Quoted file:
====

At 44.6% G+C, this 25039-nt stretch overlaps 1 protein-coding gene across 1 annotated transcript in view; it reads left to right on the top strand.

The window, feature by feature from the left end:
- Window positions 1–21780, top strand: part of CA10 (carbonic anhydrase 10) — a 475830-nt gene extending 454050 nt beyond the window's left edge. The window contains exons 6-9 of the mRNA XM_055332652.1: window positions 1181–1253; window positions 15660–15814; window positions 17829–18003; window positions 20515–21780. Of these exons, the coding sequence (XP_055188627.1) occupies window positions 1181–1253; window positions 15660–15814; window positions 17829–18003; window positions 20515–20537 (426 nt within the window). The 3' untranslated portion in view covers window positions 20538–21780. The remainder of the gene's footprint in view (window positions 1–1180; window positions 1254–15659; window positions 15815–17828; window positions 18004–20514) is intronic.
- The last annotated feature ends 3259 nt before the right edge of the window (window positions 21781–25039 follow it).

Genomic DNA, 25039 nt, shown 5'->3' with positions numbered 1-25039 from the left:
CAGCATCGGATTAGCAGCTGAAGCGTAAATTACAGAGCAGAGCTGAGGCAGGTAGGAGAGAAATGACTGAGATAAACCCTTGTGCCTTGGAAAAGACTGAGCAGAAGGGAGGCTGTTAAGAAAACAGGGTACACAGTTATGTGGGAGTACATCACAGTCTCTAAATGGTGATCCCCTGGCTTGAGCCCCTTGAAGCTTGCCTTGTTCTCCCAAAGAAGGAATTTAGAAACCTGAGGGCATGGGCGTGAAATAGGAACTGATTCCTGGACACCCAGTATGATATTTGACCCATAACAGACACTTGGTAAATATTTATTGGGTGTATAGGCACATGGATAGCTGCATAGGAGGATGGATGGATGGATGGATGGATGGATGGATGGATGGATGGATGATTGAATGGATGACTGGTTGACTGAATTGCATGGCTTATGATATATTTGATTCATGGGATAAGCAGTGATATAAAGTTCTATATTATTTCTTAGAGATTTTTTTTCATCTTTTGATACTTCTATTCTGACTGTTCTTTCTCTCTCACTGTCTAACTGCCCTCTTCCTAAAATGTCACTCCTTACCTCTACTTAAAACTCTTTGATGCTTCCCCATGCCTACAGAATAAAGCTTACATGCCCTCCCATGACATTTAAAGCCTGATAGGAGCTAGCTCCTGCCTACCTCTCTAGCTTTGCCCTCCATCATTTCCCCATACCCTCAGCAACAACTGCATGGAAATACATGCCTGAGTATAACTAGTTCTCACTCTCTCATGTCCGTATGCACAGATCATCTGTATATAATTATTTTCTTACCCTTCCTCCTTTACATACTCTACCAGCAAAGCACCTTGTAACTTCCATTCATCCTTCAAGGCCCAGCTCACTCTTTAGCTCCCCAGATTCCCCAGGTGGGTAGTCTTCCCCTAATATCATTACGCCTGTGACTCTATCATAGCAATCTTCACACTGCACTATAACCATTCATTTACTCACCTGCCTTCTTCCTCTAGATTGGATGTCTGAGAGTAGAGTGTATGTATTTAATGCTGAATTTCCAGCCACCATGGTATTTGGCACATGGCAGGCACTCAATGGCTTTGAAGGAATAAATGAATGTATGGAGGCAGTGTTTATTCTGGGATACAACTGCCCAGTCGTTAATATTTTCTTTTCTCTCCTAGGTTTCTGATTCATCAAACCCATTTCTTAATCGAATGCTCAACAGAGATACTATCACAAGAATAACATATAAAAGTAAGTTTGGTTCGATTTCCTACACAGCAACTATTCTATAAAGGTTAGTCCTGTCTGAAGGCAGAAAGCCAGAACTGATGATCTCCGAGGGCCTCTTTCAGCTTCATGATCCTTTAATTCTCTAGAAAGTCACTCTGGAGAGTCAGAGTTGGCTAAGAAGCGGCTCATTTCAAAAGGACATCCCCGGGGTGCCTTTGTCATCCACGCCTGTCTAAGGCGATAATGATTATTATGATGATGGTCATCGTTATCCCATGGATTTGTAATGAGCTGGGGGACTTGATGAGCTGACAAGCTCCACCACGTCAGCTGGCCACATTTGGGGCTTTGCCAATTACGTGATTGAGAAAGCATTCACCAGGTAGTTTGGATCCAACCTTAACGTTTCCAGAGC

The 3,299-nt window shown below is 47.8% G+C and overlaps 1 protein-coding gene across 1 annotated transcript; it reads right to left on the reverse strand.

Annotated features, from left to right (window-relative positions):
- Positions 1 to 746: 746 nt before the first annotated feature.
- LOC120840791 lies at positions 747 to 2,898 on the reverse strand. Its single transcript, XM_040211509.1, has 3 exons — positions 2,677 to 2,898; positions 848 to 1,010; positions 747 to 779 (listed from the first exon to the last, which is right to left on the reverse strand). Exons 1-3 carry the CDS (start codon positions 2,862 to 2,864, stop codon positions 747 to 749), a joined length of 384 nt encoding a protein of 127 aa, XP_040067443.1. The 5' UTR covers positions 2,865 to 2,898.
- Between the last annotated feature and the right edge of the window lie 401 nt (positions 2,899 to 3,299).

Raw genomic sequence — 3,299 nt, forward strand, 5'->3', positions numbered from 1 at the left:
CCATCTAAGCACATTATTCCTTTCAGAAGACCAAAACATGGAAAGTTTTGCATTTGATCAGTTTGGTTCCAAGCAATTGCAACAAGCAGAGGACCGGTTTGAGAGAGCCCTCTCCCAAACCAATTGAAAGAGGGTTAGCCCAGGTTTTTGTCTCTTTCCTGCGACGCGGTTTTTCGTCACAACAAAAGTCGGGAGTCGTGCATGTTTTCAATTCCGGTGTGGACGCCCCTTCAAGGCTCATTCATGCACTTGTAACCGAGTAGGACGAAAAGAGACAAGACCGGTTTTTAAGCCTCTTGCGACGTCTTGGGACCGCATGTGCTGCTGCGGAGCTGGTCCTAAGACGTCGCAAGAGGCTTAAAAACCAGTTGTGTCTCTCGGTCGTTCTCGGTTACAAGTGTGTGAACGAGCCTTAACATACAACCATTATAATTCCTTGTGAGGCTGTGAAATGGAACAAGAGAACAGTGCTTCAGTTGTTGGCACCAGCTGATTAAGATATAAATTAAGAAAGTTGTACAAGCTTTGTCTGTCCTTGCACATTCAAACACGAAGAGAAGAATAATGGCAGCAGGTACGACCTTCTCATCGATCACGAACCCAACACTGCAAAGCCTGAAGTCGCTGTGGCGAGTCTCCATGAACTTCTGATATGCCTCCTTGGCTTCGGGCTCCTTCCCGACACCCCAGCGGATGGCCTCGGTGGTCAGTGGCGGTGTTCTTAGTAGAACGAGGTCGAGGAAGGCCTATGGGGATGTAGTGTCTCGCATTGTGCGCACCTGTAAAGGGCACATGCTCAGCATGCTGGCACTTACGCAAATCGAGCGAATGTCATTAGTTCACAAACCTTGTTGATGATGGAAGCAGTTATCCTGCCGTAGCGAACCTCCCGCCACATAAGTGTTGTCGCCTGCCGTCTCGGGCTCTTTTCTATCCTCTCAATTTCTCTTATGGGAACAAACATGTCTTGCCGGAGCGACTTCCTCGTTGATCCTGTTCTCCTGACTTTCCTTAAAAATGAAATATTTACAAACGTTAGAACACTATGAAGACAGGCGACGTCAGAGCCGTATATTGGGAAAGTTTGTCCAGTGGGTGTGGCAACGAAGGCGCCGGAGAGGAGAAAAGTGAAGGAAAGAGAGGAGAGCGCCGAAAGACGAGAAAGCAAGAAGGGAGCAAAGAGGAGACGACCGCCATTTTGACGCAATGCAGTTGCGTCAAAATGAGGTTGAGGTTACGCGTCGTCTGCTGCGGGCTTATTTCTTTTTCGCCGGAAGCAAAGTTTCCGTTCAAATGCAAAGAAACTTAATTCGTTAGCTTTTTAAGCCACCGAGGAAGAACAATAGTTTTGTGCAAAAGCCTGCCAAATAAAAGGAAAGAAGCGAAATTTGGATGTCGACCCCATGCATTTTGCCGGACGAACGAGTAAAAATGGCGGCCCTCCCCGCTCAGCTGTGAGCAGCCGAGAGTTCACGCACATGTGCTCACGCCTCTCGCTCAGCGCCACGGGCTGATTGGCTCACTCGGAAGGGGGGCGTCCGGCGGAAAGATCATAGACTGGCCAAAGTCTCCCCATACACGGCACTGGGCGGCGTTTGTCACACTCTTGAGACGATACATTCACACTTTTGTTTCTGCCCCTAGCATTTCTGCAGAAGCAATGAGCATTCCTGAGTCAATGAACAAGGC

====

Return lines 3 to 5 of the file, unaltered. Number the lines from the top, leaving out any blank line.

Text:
- Window positions 1–21780, top strand: part of CA10 (carbonic anhydrase 10) — a 475830-nt gene extending 454050 nt beyond the window's left edge. The window contains exons 6-9 of the mRNA XM_055332652.1: window positions 1181–1253; window positions 15660–15814; window positions 17829–18003; window positions 20515–21780. Of these exons, the coding sequence (XP_055188627.1) occupies window positions 1181–1253; window positions 15660–15814; window positions 17829–18003; window positions 20515–20537 (426 nt within the window). The 3' untranslated portion in view covers window positions 20538–21780. The remainder of the gene's footprint in view (window positions 1–1180; window positions 1254–15659; window positions 15815–17828; window positions 18004–20514) is intronic.
- The last annotated feature ends 3259 nt before the right edge of the window (window positions 21781–25039 follow it).

Genomic DNA, 25039 nt, shown 5'->3' with positions numbered 1-25039 from the left: